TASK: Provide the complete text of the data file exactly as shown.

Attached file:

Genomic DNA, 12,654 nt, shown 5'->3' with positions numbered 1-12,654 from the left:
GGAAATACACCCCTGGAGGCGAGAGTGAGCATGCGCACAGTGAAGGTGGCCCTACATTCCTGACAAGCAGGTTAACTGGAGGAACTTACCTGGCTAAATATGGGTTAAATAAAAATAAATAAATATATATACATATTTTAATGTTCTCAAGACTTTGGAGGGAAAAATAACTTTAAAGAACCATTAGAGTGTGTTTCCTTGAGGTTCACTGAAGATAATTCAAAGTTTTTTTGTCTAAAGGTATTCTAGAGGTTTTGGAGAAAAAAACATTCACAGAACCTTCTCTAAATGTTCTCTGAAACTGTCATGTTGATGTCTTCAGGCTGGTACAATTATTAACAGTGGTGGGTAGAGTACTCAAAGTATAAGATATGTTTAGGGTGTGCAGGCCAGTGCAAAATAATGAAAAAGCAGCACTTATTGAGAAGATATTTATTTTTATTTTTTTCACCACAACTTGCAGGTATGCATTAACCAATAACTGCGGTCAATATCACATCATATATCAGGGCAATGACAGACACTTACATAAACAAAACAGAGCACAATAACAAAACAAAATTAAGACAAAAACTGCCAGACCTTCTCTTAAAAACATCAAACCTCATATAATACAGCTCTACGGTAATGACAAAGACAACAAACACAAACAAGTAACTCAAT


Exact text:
Genomic DNA, 12,654 nt, shown 5'->3' with positions numbered 1-12,654 from the left:
GGAAATACACCCCTGGAGGCGAGAGTGAGCATGCGCACAGTGAAGGTGGCCCTACATTCCTGACAAGCAGGTTAACTGGAGGAACTTACCTGGCTAAATATGGGTTAAATAAAAATAAATAAATATATATACATATTTTAATGTTCTCAAGACTTTGGAGGGAAAAATAACTTTAAAGAACCATTAGAGTGTGTTTCCTTGAGGTTCACTGAAGATAATTCAAAGTTTTTTTGTCTAAAGGTATTCTAGAGGTTTTGGAGAAAAAAACATTCACAGAACCTTCTCTAAATGTTCTCTGAAACTGTCATGTTGATGTCTTCAGGCTGGTACAATTATTAACAGTGGTGGGTAGAGTACTCAAAGTATAAGATATGTTTAGGGTGTGCAGGCCAGTGCAAAATAATGAAAAAGCAGCACTTATTGAGAAGATATTTATTTTTATTTTTTTCACCACAACTTGCAGGTATGCATTAACCAATAACTGCGGTCAATATCACATCATATATCAGGGCAATGACAGACACTTACATAAACAAAACAGAGCACAATAACAAAACAAAATTAAGACAAAAACTGCCAGACCTTCTCTTAAAAACATCAAACCTCATATAATACAGCTCTACGGTAATGACAAAGACAACAAACACAAACAAGTAACTCAAT